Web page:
High levels of moderate-to-vigorous physical activity are associated with lower arterial stiffness in 6–8-year-old children, according to a new study from the University of Eastern Finland.
No similar association was found for light physical activity. Published in Pediatric Exercise Science, the findings constitute part of the Physical Activity and Nutrition in Children (PANIC) Study carried out in the University of Eastern Finland. The study was conducted in collaboration with the University of Cambridge.
Increased arterial stiffness indicative of the development of cardiovascular disease can begin already in childhood. The study investigated the associations of objectively measured physical activity and sedentary time with arterial stiffness among 136 Finnish 6–8-year-old children. Physical activity and sedentary time were assessed using a combined heart rate and movement sensor. Arterial stiffness was measured using pulse contour analysis based on photoplethysmography. Various confounding factors including diet quality, body fat percentage and sleep length were controlled for in the analyses. The study found that children with less moderate-to-vigorous daily physical activity had stiffer arteries.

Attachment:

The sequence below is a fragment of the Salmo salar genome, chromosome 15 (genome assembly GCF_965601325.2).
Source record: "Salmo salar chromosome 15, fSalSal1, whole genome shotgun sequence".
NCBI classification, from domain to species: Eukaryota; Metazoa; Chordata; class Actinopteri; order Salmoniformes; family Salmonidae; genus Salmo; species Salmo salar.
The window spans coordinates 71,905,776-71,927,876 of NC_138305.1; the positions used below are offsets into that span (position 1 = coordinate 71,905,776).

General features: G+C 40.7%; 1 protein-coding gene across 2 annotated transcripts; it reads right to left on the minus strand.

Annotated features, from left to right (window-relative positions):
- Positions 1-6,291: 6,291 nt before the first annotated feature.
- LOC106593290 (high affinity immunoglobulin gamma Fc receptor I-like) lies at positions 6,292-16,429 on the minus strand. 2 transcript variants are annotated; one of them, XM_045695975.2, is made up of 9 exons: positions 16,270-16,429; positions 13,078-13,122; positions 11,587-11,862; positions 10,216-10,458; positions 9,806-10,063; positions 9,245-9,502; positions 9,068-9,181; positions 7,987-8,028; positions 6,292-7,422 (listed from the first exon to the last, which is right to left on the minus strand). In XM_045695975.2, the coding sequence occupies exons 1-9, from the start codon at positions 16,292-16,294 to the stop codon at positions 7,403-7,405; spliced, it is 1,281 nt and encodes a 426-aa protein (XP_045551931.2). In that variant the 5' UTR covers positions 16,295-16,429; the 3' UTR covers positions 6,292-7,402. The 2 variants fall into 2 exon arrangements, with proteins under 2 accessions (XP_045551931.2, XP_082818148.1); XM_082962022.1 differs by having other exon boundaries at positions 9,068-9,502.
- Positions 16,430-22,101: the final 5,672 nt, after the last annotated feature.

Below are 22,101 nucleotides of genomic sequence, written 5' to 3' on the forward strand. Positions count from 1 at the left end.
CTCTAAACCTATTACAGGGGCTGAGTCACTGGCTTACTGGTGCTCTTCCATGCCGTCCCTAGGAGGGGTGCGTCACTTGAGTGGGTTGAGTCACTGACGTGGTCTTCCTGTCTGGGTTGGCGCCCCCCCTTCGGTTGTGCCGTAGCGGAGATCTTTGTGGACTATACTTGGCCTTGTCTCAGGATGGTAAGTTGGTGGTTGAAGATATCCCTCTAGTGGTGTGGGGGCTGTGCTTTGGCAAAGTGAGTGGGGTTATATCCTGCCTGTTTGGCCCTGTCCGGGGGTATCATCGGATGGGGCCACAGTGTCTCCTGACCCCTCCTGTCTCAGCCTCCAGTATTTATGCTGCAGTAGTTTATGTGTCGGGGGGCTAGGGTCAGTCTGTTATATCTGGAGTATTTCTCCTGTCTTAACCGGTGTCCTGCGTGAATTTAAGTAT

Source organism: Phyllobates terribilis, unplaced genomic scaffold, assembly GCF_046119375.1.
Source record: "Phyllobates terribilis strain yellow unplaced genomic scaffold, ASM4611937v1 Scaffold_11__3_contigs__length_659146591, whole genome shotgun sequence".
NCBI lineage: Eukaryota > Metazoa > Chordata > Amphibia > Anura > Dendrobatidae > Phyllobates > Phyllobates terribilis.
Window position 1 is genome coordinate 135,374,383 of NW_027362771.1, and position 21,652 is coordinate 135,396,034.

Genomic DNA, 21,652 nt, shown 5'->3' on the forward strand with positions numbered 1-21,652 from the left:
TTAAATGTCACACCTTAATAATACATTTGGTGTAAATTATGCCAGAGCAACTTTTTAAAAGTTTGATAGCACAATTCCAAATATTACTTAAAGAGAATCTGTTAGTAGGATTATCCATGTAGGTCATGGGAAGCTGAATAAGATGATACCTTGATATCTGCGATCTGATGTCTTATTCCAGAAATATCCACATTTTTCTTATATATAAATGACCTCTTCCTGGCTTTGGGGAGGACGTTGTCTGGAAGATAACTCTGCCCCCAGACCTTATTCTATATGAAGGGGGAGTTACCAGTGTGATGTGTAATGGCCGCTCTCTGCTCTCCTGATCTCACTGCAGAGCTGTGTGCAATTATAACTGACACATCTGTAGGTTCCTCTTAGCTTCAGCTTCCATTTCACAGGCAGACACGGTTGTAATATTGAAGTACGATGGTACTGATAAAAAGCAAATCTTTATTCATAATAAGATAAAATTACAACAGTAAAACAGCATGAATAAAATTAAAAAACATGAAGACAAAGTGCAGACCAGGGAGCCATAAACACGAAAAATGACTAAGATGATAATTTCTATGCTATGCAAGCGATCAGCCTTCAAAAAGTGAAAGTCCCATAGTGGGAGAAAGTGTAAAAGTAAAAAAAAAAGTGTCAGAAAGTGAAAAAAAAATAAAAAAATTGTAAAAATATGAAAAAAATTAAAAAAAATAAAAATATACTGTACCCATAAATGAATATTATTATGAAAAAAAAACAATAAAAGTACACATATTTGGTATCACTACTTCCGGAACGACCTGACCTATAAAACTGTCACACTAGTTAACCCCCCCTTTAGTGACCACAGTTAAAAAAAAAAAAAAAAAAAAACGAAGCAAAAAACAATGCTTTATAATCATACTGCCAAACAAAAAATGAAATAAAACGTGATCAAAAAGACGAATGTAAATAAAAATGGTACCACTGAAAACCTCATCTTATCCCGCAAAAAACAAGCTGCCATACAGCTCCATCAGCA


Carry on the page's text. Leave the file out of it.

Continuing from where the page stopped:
The intensity of physical activity is described using MET values, expressing the energy cost of physical activities. The study found that the threshold value for sufficient exercise was 68 minutes of physical activity at the level of at least 5 METs, and 26 minutes of physical activity at the level of at least 6 METs. Children with physical activity below the threshold values had increased arterial stiffness. Examples of moderate-to-vigorous physical activity include games involving running, ball games, gymnastics and dance.
Differences in arterial stiffness were due to differences in moderate-to-vigorous physical activity, not light physical activity or sedentary time.
“It seems that the positive effects of physical activity on arterial stiffness require sufficient cardiovascular strain, and light physical activity does not provide that kind of stimulus. Moderate-to-vigorous exercise can also counterbalance the effects of sedentary time,” says Dr Eero Haapala, PhD, from the University of Eastern Finland.
The study found that moderate-to-vigorous physical activity was associated with better arterial health already in childhood. According to various exercise recommendations, children need diverse physical activity every day, and at least 60 minutes should be moderate-to-vigorous physical activity.